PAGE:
Jillian Michaels

June 5, 2017

No-Brainer Ways to Cut Calories

To maintain a healthy weight, the key is to burn all the calories per day that you consume. To lose weight, you need to burn more than you take in. It’s really that simple. Obviously, the quality of your food will dramatically impact your overall health in time, but fat is stored energy and losing weight in large part is a calories in, calories out equation. So, combined with a good exercise regimen, dropping pounds—or staying slim—depends on monitoring your calorie intake. And it doesn’t have to be complicated! Just follow these easy tips:

Follow the 80/20 rule

If depriving yourself of some of your favorite foods—horrible as they may be for you—is unthinkable, here’s a compromise: make 80% of your daily calories healthy foods like whole grains, good fats, clean proteins, veggies and fruits and then allow 20% of those calories to come from some of your favorite treat foods. For example: I eat 2000 calories a day on the days I workout. This is because I am in maintenance mode, not weight loss mode. So, 20% of that calorie allowance is 400 calories. Every day I get 400 calories of my favorite treat foods. It could be a glass of wine and a slice of pizza. Or fries with my burger. BUT I don’t have fries, wine, and ice cream on the same day. This way you don’t deprive yourself, but you don’t overdo it.

Avoid the bottomless snack bag.

Along the same lines as downsizing your portions, never ever buy large bags of chips, pretzels, nuts, dried fruit, whatever. You won’t be able to keep track of how many servings you’re mindlessly eating. Either buy snacks that come in single-serving bags to keep you from overeating, or immediately portion out those munchies into individual snack bags yourself.

Don’t finish what’s on your plate.

When you go out to eat, and your server comes back with an overflowing plate of chicken alfredo or pad thai, a doggie bag should automatically come to mind. Even if you order something from a mom and pop diner that sounds relatively healthy, you probably don’t know how much butter, oil, or dressing was added to make it taste “better.” When faced with the unknown, assume the worst. Make it a rule to never clean your plate when dining out. Split the meal in half, or in thirds, and physically separate it on your plate. Eat one portion, and save or toss the rest.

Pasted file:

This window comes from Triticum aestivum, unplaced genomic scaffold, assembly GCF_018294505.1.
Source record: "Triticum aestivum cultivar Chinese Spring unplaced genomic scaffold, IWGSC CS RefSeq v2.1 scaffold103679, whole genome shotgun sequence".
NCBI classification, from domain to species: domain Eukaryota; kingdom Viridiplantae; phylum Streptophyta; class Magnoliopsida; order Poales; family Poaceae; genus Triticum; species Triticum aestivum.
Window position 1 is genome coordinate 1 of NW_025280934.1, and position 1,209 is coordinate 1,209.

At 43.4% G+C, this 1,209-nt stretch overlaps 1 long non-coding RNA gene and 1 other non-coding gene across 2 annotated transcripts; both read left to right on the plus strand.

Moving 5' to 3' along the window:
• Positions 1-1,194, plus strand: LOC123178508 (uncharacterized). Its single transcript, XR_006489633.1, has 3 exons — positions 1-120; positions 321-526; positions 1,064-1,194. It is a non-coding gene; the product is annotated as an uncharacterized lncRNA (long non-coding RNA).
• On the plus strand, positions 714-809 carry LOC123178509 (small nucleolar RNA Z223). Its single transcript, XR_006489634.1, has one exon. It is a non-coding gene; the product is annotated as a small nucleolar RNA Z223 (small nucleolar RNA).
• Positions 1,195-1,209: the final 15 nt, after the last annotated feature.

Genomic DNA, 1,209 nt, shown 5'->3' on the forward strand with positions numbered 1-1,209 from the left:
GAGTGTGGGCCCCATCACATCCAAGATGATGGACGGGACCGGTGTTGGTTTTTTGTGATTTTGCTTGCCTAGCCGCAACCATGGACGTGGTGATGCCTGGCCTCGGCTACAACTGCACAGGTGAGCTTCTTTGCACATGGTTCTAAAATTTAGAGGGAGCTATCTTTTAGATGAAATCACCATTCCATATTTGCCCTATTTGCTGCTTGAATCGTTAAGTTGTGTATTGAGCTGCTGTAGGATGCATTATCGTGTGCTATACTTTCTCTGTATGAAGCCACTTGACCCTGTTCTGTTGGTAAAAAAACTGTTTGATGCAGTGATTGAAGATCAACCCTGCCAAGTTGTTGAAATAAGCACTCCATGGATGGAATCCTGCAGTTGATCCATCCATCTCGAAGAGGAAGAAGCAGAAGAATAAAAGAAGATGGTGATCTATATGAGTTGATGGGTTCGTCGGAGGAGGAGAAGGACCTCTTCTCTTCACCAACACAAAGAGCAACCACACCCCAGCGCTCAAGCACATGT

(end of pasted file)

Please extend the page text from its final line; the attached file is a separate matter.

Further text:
Learn what 100 calories looks like.

OK, this will take a little practice, but by visualizing how many calories are in common foods and drinks, portion control will be that much easier. Here’s a quick rundown of foods that add up to 100 calories:

  • 14 chips
  • 1 cookie
  • 3 tablespoons of chocolate chip cookie dough ice cream
  • 1 1/2 tablespoons of ranch salad dressing
  • 4 ounces of white wine
  • 8 ounces of beer

Make a list of foods you eat a lot, and get out that calculator (or do a quick Google search) to figure out what 100 calories worth of each one amounts to, and if you are looking for a way to track your calories check out my new app. It syncs with all trackers seamlessly as well as tracking apps like Health or MyFitnessPal to enable you with the workouts, the meal plans, and the tracking capabilities to ensure success.

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